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Weak privacy, weak procurement: The state of facial recognition in Canada

 Author: Yuan Stevens, Ana Brandusescu  Category: Civil Liberties, Legislation, Public Policy, Surveillance  Publisher: Centre for Media, Technology and Democracy  Published: 2021  Pages: 27  Buy/Download

Facial recognition technology has expanded into various domains of public life including surveillance, policing, education, and employment, despite known risks ranging from identity-based discrimination and data privacy infringements to opaque decision-making. While policymakers around the world have proposed law and regulation of biometric technology, the governance landscape remains deeply divided across jurisdictions.Tech companies and law enforcement are taking advantage of weak legal regimes in Canada to increase capital and power through the pretext of public safety.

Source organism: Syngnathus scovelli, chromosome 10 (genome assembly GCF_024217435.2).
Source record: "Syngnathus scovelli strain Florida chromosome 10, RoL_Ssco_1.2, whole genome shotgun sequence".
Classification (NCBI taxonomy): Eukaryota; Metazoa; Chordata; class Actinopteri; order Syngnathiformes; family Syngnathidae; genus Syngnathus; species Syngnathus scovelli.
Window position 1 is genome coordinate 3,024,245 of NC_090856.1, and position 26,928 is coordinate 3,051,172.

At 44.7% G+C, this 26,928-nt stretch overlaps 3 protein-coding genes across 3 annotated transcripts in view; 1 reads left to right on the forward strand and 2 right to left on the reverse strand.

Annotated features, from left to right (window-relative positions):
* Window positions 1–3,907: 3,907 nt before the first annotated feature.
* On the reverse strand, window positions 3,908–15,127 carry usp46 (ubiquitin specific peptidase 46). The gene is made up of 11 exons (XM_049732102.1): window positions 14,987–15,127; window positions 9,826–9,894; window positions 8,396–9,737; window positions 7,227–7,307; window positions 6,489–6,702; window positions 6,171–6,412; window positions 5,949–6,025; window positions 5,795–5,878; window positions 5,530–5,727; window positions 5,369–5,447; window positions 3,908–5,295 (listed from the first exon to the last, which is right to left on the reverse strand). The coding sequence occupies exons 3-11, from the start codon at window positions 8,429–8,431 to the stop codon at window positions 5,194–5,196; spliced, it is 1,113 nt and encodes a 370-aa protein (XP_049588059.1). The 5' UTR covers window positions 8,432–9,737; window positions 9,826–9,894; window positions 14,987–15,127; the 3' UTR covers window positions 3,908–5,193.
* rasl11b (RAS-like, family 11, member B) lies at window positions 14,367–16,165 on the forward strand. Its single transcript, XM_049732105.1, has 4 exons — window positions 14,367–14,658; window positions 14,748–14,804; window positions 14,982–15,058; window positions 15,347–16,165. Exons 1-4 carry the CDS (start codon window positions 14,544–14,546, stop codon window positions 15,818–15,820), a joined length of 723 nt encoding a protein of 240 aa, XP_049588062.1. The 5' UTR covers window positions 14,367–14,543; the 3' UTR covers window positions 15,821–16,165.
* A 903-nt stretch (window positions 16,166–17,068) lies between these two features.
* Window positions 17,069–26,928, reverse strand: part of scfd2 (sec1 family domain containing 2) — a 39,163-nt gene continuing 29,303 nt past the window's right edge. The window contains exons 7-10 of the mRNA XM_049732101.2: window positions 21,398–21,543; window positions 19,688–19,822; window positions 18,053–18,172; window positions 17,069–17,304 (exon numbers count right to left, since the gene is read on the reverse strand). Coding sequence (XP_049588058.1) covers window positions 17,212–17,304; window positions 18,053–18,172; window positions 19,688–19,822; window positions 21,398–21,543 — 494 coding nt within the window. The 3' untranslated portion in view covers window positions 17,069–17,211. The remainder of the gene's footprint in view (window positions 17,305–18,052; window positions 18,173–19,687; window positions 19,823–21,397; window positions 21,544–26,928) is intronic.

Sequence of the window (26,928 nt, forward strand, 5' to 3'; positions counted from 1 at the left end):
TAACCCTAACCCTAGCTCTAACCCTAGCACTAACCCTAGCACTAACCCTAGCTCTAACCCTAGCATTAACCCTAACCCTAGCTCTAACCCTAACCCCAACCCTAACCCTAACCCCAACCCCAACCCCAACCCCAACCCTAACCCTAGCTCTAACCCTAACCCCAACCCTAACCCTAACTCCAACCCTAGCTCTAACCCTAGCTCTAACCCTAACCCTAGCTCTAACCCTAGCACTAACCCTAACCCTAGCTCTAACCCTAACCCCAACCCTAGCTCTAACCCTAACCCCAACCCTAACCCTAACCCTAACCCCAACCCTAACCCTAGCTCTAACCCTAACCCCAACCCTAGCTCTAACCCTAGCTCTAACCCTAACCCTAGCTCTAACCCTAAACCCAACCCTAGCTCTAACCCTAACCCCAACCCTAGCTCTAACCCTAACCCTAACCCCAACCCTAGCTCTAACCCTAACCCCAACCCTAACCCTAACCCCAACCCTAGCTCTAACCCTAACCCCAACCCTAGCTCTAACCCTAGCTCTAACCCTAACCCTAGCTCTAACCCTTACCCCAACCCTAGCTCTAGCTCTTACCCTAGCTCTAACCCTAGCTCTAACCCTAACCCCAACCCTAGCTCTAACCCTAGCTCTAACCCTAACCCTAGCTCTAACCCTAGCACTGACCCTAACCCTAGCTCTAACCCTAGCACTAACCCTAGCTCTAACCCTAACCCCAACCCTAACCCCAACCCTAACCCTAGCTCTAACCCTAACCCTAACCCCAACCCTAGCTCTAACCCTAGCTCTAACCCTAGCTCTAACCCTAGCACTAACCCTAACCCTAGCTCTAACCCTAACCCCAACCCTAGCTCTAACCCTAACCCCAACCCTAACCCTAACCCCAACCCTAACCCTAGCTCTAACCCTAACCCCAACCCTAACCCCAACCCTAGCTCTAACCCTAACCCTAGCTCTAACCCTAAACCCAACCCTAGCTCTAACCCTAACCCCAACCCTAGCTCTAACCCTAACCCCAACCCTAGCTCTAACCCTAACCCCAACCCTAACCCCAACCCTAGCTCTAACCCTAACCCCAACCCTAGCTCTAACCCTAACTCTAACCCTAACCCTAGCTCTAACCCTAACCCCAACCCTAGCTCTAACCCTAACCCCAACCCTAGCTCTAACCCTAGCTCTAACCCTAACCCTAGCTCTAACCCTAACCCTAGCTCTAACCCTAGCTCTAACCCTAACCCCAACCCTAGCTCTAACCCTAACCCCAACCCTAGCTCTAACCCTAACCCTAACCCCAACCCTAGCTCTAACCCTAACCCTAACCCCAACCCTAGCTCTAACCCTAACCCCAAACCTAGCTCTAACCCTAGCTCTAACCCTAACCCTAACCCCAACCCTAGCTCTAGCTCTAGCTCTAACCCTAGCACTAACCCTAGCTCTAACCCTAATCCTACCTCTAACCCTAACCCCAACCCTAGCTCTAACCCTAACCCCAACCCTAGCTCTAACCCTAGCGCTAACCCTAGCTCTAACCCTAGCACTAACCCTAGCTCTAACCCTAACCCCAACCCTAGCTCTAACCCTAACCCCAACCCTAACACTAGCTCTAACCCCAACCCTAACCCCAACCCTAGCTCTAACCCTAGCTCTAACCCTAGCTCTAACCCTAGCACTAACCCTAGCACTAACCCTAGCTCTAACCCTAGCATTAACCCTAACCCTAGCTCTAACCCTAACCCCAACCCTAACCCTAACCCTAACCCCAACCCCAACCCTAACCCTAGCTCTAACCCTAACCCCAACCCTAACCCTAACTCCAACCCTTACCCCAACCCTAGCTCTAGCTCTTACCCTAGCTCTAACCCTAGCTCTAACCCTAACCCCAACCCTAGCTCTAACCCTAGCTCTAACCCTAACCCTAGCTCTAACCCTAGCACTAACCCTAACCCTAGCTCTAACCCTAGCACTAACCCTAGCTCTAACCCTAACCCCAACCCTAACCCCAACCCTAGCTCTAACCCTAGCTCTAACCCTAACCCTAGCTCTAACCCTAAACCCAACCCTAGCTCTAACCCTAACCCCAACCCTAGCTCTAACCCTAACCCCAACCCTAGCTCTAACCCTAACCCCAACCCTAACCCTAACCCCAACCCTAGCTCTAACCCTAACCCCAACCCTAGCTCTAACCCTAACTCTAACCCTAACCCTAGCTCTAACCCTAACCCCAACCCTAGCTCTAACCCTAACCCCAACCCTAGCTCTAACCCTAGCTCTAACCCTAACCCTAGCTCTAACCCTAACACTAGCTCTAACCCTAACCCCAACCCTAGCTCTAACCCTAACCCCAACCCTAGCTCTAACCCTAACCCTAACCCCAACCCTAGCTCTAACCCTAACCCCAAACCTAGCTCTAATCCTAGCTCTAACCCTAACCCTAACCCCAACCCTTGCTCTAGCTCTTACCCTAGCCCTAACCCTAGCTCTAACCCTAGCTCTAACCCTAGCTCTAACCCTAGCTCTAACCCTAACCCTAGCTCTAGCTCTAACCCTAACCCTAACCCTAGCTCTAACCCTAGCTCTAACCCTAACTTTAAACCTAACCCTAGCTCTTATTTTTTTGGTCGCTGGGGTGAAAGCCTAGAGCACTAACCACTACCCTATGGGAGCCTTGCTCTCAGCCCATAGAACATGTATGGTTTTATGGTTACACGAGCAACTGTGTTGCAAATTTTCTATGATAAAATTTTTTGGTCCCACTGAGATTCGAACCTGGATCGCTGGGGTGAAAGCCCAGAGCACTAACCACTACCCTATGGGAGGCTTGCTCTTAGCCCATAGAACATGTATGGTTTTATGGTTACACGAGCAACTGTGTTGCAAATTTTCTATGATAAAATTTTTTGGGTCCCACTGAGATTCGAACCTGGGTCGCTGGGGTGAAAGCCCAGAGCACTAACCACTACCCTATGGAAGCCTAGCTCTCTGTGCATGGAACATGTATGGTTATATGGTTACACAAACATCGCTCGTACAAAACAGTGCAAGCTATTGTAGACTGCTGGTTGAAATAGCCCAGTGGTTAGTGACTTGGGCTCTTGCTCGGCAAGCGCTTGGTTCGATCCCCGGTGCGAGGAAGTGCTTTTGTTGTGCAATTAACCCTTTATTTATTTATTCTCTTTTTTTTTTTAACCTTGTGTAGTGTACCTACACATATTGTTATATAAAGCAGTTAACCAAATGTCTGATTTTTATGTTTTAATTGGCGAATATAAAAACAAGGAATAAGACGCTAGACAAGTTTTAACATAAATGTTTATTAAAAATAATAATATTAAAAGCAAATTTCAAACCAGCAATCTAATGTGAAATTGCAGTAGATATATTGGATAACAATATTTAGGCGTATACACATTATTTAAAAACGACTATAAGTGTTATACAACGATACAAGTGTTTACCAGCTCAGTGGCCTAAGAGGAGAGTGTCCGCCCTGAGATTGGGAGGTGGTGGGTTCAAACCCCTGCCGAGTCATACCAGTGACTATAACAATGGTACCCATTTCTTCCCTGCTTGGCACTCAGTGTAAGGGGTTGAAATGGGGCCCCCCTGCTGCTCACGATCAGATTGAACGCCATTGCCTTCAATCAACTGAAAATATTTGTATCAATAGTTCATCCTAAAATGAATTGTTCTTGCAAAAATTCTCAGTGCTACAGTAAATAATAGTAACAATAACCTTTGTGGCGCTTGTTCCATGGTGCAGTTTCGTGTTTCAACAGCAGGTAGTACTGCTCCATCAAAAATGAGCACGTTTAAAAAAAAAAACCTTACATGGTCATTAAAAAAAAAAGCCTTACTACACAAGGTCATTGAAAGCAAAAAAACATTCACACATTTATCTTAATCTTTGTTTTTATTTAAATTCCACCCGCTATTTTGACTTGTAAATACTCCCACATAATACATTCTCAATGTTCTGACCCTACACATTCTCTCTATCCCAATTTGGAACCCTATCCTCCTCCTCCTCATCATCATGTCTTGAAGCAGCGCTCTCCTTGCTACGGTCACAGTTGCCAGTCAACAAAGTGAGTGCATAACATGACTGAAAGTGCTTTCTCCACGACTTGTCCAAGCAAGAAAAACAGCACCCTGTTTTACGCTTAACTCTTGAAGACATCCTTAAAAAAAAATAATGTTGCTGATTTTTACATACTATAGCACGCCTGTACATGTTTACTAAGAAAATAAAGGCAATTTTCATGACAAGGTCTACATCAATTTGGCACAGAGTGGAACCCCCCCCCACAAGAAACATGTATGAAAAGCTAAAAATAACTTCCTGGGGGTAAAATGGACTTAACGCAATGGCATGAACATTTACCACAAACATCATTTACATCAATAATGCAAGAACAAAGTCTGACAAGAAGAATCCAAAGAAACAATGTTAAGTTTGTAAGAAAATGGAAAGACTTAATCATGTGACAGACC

In this essay series, Facial Recognition Governance, McGill’s Centre for Media, Technology and Democracy explores the policy, legal and ethical issues of facial recognition technologies faced on a global scale. This project evaluates the challenges posed by the adoption of facial recognition into high-stakes public contexts in order to inform the coordination and reform of global policies and to safeguard the publics on which this technology is used.